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Sunday, 15 June 2014

24 Hours

By Richard Carreño
[WritersClearinghouse News Service]

Hope Cemetery,
Coney Island Luncheonette, Worcester Art Museum
You can tell a lot about a city by its cemeteries. In New England, the denizens of these burying grounds, even in death, speak loudly of the accomplishment, influence, and fortune of once flourishing 19th-century communities. And even, as is the case in Worcester, poor cemetery management.

By the numbers, Worcester, with a population of about 175,000, is New England's second largest city. Though, as you walk about the city, as I did last week, you wouldn't know it. Pedestrians are few, and cars roar by with an intensity that makes its plain that their drivers have scant need nor interest in interacting with Worcester's downtown. What's left of it, that is.

Since the '70s, if not before, city officials, under the pretence of urban development, have worked tirelessly in gutting downtown's heart, in a city that's ironically nicknamed the 'Heart of the Commonwealth.' First they razed the commerical district around the Common, replacing it with a huge barrel-roofed, multi-storied shopping centre, attached to the world's largest indoor parking garage. [Sic!] The centre quickly morphed into a white elephant; the garage, almost always empty.

The shopping centre and garage are now also gone. So are other previous victims of dim-witted city planning, the Congregation Church that once graced the Common and Common's colonial-era cemetery. (Headstones were flattened). Somewhere along the line, city fathers also arranged to have the Common greensward paved over with cement.

What's left of 'old' Worcester has decamped to the city's largest remaining Victorian burying ground, the aptly named Hope Cemetery, dedicated in 1852 and where the colonial-era graves from the Common were re-interred. Since then many of Worcester's other great, good, and the bad have found their way to Hope, including  Robert Goddard, the space pioneer; the poet Elizabeth Bishop; Eleni Gage, a Greek freedom fighter; and the bigoted Webster Thayer, who presided at the Sacco and Vanzetti Trial.

Worcester isn't without additional points of interest. During my 24-hours, I visited the campus of Holy Cross College and, remarkably, one of the best mid-sized public libraries anywhere the Worcester Public Library.

I also had lunch at a Worcester institution, the nearly 100-year-old Coney Island Luncheonette, 158 Southbridge Street. The place is a hot dog dive, a lunch hang-out catering to workmen, businessmen, the occasional out-of-towner, and to students from the Cross, the campus not being far away. (While eating my double helping of dogs, I easily pictured the late author Joe McGuiness and the MNBC host Chris Matthews doing the same when they were Cross undergrads some years ago).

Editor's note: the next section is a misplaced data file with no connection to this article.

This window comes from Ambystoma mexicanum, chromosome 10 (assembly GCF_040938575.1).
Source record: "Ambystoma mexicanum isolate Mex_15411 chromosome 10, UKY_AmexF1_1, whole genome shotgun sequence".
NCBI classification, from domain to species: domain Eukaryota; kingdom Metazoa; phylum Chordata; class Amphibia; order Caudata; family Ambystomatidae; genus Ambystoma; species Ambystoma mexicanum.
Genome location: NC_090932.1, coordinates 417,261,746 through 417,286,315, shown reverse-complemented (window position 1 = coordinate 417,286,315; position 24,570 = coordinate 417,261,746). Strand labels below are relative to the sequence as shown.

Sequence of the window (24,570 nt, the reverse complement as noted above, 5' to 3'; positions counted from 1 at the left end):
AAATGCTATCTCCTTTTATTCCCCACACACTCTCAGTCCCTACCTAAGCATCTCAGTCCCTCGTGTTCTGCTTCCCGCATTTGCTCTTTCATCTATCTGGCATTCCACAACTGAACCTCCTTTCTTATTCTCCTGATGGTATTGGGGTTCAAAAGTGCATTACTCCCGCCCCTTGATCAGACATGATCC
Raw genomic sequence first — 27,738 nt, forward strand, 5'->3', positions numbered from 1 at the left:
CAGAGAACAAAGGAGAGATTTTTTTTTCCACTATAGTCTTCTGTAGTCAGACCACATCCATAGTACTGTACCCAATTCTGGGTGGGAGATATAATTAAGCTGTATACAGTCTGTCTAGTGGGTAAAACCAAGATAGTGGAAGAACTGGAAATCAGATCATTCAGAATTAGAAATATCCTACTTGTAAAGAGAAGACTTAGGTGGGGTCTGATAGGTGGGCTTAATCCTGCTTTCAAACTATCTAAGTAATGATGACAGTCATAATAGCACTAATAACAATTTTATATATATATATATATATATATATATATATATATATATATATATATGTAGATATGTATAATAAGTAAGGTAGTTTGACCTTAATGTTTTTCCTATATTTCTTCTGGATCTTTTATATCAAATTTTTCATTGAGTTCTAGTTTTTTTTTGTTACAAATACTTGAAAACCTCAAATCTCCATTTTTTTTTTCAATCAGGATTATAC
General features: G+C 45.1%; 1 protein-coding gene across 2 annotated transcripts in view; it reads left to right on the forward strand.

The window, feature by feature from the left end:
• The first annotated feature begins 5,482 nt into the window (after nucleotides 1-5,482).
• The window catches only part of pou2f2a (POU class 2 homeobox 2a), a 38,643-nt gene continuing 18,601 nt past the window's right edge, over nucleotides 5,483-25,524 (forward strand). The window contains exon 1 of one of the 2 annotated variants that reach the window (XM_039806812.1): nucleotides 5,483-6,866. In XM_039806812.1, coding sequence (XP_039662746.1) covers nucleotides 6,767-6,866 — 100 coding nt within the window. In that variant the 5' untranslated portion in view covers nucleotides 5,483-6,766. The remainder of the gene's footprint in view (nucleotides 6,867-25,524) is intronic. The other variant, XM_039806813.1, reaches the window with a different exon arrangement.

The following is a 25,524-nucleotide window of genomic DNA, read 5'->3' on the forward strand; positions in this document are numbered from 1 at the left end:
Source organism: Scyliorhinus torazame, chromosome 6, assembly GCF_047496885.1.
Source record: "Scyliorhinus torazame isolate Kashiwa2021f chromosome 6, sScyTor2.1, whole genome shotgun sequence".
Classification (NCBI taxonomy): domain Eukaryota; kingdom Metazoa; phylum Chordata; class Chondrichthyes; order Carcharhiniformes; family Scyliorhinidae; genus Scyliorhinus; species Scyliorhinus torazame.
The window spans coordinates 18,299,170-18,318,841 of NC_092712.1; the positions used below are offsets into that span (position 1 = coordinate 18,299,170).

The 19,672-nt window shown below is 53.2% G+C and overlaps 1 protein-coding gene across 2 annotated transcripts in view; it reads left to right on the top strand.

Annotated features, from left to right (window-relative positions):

My four-year-old granddaughter N-O-R-A (that's how she introduces herself), my dining companion, ruled that the hot dogs were 'excellent good' and 'yummy.'

Hot dogs, served in the traditional Coney Island style, with diced white onions, yellow mustard, and a mild house chili sauce, are $1.60 each. Cash only.

My biggest disappointment was what I found at Worcester Art Museum (55 Salisbury Street), the city's acclaimed fine arts institution.

More specifically what I found at the museum's current exhibit, 'Knights!' The medieval arms and armour installation is derived from the full assembly that was once the Higgins Armory collection. The Higgins Armory closed last year, and its full collection, known for being the nation's second-most comprehensive assembly of arms and armour after that at the Metropolitan Museum of Art, was deeded to WAM.

'Knights!' is a disgrace. It is poorly curated, with only a few examples from the 1,000-plus piece Higgins collection. Further, these examples are disjointed, with oddly-selected, incompatible period oils accompanying four (only four!) suits of armour.

In addition, the small installation area surrenders valuable exhibit area to a large play-pen for children with cushioned pillow chairs -- and no seeming relevance.

Most appalling is how a companion exhibit by Guns Without Borders in Mexico and Central America, sponsored by the Pulitzer Center on Crisis Reporting, is sandwiched within the Knights! exhibit. Seemingly the Pulitzer Center is a cash underwriter of the arms and armour exhibit, as I gathered from a sponsorship list. OK, anyone can sponsor. But that gets your name on the wall; not a 25-feet-by-25-feet alcove, with video, in the exhibit itself.

If this despicable form of advertising, yes, 'product-placement' advertising, is what WAM's new director, Matthias Waschek, thinks is an acceptable form of fundraising or branding,  heaven help the museum and its devotees.

Seemingly, Waschek has attempted to transplant part of the mission of the Pulitzer Foundation for the Arts, where he previously served as director. The Pulitzer is an arts collaboration, drawing cultural and artistic references from many sources. WAM, please, is a traditional art museum, and that culture needs to be respected. 

The trashing of the Higgins collection in the exhibit was bad enough; now, this.

Of course, WAM may still be the 'best' small museum in the United States, an otherwise jewel-box. Let's hope that Waschek isn't prepared to sell the family jewels.